# Chapter 9: Paired- and Independent-Samples t-Test

Answers for Data Skill Challenges for every chapter in the book can be found to check your performance and widen your understanding.

1)      Although ‘before’ and ‘after’ are part of the problem, the data are not paired – there is no link between any particular day and any other day. Instead, we want to compare ‘customers who shopped before the change’ and ‘customers who shopped after the change’, which may be considered two different statistical populations to be compared with each other. That means we need to calculate independent-samples t.

RQ: Do customers who shop after the policy change make more purchases than those who shopped before the policy change?

H0: μ1μ2 ≤ 0

H1: μ1μ2 > 0

where μ1 represents those shopping after the change and μ2 represents those shopping before the change

α = .05

tcrit(18) = +1.734

By hand: t(18) = 1.77, p <.05

SPSS/Excel: t(18) = 1.77, p = .046

d = 0.78

Conclusion: Reject the null and accept the alternative. The difference is statistically significant. Customers who shop after the policy change make more purchases than those who shopped before the policy change. The difference between those shopping before and after the policy change is a medium effect.

2)      In this problem, there is a link between the two pieces of data. Each store is represented twice – before change and after change. That means the data are paired, and we need to calculate paired-samples t.

RQ: Is there a difference in the amount of purchases made after the policy change compared to before the policy change?

H0: μD = 0

H1: μD ≠ 0

where μD = μTime2 μTime1

α = .05

t(9)crit = ±2.262

CI95 = [–2.72, 15.32]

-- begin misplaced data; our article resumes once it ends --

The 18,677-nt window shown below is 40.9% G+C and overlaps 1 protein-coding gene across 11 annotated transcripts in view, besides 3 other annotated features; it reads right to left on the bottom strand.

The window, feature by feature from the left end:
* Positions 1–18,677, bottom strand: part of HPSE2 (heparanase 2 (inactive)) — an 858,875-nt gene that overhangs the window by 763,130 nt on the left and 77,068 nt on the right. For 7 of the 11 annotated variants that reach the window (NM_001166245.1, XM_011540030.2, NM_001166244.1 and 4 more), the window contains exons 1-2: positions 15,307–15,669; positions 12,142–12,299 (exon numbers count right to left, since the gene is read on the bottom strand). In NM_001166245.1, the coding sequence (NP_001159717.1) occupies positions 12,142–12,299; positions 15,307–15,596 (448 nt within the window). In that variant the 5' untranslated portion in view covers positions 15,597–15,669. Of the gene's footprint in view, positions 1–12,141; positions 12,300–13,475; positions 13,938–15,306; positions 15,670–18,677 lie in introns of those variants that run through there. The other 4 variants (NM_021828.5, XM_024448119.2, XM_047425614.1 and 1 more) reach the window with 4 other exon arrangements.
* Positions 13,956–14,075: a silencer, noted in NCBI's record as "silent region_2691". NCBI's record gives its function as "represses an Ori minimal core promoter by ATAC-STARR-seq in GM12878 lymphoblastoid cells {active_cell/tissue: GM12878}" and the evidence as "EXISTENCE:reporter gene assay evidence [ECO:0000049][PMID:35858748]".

By hand: t(9) = 1.58, p > .05

SPSS/Excel: t(9) = 1.58, p = .149

Conclusion: Retain the null. The difference is not statistically significant. There is insufficient evidence to conclude that there is a difference in the amount of purchases made after the policy change compared to before the policy change. If we assume this difference to represent the population, we would expect 95% of drawn sample mean differences to fall between –2.72 and 15.32.

3)      Since we want to compare ‘customers who shop in stores in Region A’ and ‘customers who shop in stores in Region B’, which may be considered two different statistical populations to be compared with each other, we need to calculate independent-samples t.

RQ: Do customers who shop after the policy change in stores in Region A report higher satisfaction than customers who shop in Region B?

H0: μ1μ2 ≤ 0

H1: μ1μ2 > 0

where μ1 represents those shopping in Region A and μ2 represents those shopping in Region B

α = .05

tcrit(18) = +1.734

By hand: t(18) = 1.48, p >.05

SPSS/Excel: t(18) = 1.48, p = .078

Conclusion: Retain the null. The difference is not statistically significant. There is insufficient evidence to conclude that customers who shop after the policy change in stores in Region A report higher satisfaction than those who shop in Region B.

4)      In this problem, there is a link between the two pieces of data. Each employee is represented twice – before change and after change. That means the data are paired, and we need to calculate paired-samples t.

RQ: Do employees report different satisfaction scores after the change compared to before the change?

H0: μD = 0

H1: μD ≠ 0

where μD = μTime2 μTime1

α = .05

t(9)crit = ±2.262

CI95 = [–3.24, –.76]

By hand: t(9) = –4.47, p < .05

SPSS/Excel: t(9) = –4.47, p = .011

Conclusion: Reject the null and accept the alternative. The difference is statistically significant. There is sufficient evidence to conclude that there is a difference in employee satisfaction before and after the policy change. If we assume this difference to represent the population, we would expect 95% of drawn sample mean differences to fall between –3.24 and –.76.